Brief sound clip
That's Woody Guthrie's son, Arlo, singing his haunting "Hobo's Lullaby" in honor of the National Hobo Convention, which takes place this week in Britt, Iowa. The 5 and 10k walks and runs, the flea market and festivities are a far cry from the actual life on the road, riding the blinds (those metal frameworks that once were suspended from the bottoms of railroad cars), or hitching from small town to small town through the great plains, working a little, swiping a little, panhandling a little, sleeping in fields and barns, hobo jungles and homeless shelters -- prey to the whims of local police and farmers, who might let you stay a day or two and give you work and meals, or who might just as easily sic their dogs on you and send you sprinting out of town. And that was the least of it. My grandmother, who lived in southern Illinois near a busy railroad line, was a soft touch, and the hoboes who passes through her little town always seems to find their way to her door where they asked for a meal -- they knew where to go because there was a hobo sign scratched into the paint of her picket fence -- a picture of a cat meant "kind-hearted lady."
Many of the hoboes during the Great Depression of the 1930s were young people, hundreds of thousands of teenage boys and girls, who left home because their families were barely scraping by or were broken up by death an illness and poverty, or because they simply rebelled against the authorities that be and, like Huck Finn, they "lit out for the territories" to preserve their freedom and autonomy. Thomas Minehanm a sociologist, rode the rails with these young people during the 1930s, taking down their life stories for the book he published in 1934, Boy and Girl Tramps of America. One of the boys he interviewed said he would rather take is licks than loose his liberty: "If they do give me a rap now nobody knows about it and if I haven't got a clean shirt there ain't nobody else showing off his sport roadster."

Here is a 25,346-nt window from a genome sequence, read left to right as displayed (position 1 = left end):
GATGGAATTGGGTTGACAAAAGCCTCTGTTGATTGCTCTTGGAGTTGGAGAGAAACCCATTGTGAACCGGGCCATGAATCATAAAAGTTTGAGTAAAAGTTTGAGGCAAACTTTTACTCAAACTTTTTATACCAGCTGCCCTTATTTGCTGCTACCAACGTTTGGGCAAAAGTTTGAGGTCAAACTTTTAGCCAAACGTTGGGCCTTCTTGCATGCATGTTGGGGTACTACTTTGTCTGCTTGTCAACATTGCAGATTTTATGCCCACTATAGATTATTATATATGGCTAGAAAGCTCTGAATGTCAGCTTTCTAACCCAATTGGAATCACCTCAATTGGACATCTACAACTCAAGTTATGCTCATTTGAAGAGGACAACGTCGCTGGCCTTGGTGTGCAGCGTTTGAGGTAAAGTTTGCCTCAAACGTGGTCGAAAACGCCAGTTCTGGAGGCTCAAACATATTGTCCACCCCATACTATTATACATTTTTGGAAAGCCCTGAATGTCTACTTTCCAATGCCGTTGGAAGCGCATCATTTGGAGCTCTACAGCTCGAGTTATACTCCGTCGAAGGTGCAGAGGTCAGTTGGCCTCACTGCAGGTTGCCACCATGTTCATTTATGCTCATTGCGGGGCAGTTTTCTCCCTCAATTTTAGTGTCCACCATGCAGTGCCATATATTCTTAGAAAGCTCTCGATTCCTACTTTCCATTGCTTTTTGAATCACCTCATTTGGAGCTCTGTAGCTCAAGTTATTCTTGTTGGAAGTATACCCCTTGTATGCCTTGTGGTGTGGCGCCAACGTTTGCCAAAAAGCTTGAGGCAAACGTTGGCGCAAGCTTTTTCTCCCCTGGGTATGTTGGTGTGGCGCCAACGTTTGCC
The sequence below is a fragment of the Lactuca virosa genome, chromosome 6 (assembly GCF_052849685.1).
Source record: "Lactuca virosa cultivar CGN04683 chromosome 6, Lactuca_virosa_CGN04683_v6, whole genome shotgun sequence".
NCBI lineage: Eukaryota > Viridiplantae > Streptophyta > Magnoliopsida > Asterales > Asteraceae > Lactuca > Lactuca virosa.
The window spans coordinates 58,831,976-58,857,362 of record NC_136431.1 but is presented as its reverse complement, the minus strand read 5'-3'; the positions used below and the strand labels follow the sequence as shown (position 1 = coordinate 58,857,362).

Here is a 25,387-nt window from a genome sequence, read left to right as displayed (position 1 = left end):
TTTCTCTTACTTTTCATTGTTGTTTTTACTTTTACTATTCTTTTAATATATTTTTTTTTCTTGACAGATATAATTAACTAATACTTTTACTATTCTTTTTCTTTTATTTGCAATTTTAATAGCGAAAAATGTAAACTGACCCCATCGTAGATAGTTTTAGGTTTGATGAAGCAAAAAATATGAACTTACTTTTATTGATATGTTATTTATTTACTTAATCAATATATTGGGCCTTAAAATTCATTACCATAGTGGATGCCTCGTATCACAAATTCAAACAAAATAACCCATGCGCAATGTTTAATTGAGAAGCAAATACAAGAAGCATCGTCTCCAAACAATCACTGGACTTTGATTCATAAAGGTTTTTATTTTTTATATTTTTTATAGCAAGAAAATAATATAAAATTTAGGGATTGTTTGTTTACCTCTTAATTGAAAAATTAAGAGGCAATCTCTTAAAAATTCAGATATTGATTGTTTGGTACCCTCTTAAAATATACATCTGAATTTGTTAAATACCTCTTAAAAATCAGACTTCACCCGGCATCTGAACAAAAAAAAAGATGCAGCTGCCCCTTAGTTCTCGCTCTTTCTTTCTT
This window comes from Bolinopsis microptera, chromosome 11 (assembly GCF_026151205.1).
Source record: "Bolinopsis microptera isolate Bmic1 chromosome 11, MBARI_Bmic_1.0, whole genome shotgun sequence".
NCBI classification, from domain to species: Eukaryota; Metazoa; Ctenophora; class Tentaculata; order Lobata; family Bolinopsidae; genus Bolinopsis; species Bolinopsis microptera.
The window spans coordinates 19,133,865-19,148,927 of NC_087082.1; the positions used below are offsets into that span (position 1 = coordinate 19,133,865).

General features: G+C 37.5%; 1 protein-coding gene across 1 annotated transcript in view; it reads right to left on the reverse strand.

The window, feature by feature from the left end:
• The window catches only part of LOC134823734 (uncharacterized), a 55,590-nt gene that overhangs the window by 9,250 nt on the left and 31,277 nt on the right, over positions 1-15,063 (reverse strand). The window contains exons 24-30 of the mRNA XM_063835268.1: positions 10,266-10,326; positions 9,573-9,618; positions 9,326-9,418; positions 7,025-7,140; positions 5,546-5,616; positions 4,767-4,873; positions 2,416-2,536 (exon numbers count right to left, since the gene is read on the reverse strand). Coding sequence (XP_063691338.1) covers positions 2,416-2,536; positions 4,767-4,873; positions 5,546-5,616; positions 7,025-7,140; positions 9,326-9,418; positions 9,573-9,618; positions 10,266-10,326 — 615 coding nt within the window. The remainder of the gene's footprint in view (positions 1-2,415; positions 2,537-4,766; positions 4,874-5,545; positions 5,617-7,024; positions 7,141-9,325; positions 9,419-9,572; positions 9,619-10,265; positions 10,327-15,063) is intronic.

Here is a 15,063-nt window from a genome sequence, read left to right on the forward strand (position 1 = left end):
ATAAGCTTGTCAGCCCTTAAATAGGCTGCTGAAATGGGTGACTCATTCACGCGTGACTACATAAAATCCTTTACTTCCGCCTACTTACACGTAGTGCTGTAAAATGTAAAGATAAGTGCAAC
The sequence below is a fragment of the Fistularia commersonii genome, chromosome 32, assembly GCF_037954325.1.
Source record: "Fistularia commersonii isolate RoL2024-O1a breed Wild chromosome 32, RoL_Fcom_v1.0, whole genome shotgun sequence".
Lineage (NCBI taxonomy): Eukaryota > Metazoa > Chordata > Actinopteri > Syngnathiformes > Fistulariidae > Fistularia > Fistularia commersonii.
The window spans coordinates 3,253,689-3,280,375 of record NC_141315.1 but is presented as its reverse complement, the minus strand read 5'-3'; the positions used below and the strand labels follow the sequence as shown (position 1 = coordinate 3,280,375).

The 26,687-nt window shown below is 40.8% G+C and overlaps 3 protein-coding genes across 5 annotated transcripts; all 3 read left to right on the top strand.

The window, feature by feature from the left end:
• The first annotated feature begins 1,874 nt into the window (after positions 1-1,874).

Minehan ended his study with an urgent plea for visionary reforms that could have been written last week, about our own young people who continue to wander down dangerous roads: "To reclaim the youth which we are losing will not be easy," he wrote. "It will require more than the voicing of lofty sentiments and the passing of pious resolutions of hope. It will require a redirection of national aims and ideals into a future in which youth will have a definite part."Brief sound clip
Copyright 2003 © John Cech
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Friday, 11-Jul-2003 15:34:50 EDT